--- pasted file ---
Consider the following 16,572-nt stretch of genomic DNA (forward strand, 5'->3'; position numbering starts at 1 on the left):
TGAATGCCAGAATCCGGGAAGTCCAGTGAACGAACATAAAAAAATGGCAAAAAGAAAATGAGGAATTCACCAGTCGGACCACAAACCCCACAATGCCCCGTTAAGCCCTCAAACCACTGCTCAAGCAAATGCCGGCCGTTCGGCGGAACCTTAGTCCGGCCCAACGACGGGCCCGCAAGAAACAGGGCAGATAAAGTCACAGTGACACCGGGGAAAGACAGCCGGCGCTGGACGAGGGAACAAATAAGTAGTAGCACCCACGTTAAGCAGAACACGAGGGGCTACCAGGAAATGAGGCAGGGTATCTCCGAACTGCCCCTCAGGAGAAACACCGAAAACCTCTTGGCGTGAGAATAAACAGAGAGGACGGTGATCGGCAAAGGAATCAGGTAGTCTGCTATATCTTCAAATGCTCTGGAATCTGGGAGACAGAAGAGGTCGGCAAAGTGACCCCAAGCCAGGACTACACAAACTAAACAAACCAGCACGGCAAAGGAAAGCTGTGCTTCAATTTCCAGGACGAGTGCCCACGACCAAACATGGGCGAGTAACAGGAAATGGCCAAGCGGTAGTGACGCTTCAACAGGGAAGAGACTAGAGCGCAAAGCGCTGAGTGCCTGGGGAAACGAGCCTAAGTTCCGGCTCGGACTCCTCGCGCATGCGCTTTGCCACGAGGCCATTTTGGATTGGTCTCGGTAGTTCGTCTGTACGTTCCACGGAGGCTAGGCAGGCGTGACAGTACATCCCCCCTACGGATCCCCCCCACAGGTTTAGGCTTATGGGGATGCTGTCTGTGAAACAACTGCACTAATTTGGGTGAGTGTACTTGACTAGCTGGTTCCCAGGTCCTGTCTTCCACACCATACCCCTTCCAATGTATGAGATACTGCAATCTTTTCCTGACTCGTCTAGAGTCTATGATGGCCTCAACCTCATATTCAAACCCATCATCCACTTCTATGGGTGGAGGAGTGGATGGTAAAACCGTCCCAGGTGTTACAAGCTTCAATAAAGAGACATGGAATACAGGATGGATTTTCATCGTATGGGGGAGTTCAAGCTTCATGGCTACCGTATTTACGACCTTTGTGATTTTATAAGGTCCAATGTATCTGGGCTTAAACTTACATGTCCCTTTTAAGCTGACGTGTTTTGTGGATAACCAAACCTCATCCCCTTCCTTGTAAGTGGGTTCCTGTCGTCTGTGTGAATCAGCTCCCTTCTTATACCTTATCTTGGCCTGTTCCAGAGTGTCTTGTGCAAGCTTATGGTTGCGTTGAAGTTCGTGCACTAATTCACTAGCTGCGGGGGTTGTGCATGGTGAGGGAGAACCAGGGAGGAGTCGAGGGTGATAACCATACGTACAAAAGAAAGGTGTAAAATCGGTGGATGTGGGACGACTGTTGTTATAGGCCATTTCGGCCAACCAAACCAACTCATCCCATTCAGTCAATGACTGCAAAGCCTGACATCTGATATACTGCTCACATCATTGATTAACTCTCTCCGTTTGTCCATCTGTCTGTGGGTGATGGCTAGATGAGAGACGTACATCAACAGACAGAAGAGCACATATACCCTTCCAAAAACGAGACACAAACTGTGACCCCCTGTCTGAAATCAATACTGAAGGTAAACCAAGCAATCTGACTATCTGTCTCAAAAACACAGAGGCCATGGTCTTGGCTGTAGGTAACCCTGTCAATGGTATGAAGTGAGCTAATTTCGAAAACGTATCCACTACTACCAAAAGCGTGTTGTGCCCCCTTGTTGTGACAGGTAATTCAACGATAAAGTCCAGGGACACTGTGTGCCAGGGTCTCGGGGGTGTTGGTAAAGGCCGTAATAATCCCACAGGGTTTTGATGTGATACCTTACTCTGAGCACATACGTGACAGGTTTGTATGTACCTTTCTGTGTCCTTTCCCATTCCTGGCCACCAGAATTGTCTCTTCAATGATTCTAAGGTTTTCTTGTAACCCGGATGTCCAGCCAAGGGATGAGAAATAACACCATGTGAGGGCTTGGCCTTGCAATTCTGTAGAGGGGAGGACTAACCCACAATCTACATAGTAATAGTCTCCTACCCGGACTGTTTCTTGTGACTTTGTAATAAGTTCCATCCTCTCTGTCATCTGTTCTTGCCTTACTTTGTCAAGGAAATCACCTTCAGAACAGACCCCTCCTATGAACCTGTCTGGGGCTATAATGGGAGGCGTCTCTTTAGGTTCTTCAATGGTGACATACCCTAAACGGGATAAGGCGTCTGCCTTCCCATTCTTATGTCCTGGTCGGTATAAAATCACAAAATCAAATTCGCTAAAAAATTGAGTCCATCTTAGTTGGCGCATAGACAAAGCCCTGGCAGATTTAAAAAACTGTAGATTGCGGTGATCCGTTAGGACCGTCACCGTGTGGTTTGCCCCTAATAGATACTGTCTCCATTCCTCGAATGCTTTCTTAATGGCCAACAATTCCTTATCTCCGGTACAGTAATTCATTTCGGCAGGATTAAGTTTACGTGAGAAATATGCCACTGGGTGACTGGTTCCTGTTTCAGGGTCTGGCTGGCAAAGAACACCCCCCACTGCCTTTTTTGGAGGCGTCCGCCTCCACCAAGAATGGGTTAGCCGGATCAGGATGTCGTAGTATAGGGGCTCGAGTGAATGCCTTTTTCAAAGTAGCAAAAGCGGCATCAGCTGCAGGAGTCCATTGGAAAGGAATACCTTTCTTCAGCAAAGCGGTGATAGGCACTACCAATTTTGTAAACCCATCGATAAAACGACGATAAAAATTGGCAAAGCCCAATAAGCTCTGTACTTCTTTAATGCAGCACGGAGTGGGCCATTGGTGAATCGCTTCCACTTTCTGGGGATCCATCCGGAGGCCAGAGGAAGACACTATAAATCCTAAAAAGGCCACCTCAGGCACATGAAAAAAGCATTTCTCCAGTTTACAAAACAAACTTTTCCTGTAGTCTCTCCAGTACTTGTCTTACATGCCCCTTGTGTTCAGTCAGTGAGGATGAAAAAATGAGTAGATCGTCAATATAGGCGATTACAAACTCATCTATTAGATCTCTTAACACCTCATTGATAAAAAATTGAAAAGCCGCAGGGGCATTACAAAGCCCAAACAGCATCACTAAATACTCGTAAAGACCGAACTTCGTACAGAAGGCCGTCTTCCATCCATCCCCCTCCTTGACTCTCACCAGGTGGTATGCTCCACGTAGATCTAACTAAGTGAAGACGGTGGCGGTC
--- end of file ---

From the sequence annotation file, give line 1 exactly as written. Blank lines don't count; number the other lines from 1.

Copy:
Consider the following 16,572-nt stretch of genomic DNA (forward strand, 5'->3'; position numbering starts at 1 on the left):